Arthur Miller's play, first produced on Broadway in 1953, was Miller's impassioned response to McCarthyism and the witch-hunts launched by the House Un-American Activities Committee. But the fact that it has become an oft-produced American classic and the basis for two films (including a French version with screenplay by Jean-Paul Sartre) reminds us that it's not just a political screed. Miller presents the Salem witch trials, and the ensuing executions, as a lethal combination of greed, personal resentment, religious fanaticism and hysteria, ordinary human fears and the need to find someone to blame for all misfortunes. It was a climate in which honesty and integrity were dangerous, and lies and manipulation could thrive. Co-directors Armin Shimerman and Geoffrey Wade have given the piece a highly presentational production, in which the actors deliver their lines directly to the audience rather than to each other. This approach drives the ideas home with force and clarity but some loss of psychological subtlety. The large ensemble (all roles are double-cast) delivers a production that is powerful and always engrossing. There are especially fine portrayals, in the performance reviewed, by James Sutorious as Deputy Governor Danforth, Bo Foxworth as John Proctor and Ann Noble as Reverend Hale. Antaeus Company, 5112 Lankershim Blvd., N. Hlywd.; Thurs.-Fri., 8 p.m., Sat., 2 & 8 p.m., Sun., 2 p.m.; through July 7. (818) 506-1983, antaeus.org.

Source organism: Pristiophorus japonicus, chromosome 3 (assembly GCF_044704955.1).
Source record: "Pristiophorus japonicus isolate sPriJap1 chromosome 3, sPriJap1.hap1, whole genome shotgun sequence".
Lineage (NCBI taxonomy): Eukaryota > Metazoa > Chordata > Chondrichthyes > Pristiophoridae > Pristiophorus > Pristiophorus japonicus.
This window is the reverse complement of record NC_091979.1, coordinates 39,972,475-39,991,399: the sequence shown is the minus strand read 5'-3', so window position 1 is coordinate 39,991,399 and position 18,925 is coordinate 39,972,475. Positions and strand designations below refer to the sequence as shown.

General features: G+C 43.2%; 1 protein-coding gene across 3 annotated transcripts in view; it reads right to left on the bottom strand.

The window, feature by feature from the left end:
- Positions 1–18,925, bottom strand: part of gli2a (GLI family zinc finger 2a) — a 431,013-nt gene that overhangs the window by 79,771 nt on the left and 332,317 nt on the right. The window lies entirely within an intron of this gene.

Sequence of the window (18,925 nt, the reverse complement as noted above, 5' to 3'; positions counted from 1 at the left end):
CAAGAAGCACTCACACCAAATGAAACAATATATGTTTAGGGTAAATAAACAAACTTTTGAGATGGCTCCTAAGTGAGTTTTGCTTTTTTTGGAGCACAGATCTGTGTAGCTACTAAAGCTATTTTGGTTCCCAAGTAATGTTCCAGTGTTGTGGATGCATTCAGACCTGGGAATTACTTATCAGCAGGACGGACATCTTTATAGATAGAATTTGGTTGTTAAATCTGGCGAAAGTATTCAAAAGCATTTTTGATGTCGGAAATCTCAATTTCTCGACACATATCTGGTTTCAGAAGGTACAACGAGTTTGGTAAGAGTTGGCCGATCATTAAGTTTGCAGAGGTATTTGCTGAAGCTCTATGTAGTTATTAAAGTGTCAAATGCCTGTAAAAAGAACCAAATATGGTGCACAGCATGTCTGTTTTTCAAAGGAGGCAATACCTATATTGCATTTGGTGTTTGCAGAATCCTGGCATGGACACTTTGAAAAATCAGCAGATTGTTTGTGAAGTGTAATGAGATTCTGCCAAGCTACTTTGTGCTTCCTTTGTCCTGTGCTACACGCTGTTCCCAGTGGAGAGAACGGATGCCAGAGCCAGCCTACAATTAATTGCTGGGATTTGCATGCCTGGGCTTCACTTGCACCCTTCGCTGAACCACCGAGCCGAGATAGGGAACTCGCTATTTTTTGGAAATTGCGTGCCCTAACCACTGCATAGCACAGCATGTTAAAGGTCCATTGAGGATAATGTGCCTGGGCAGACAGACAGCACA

Thursdays, 8 p.m.; Fridays, 8 p.m.; Saturdays, 8 p.m.; Sundays, 2 p.m.; Saturdays, 2 p.m. Starts: May 16. Continues through July 6, 2013
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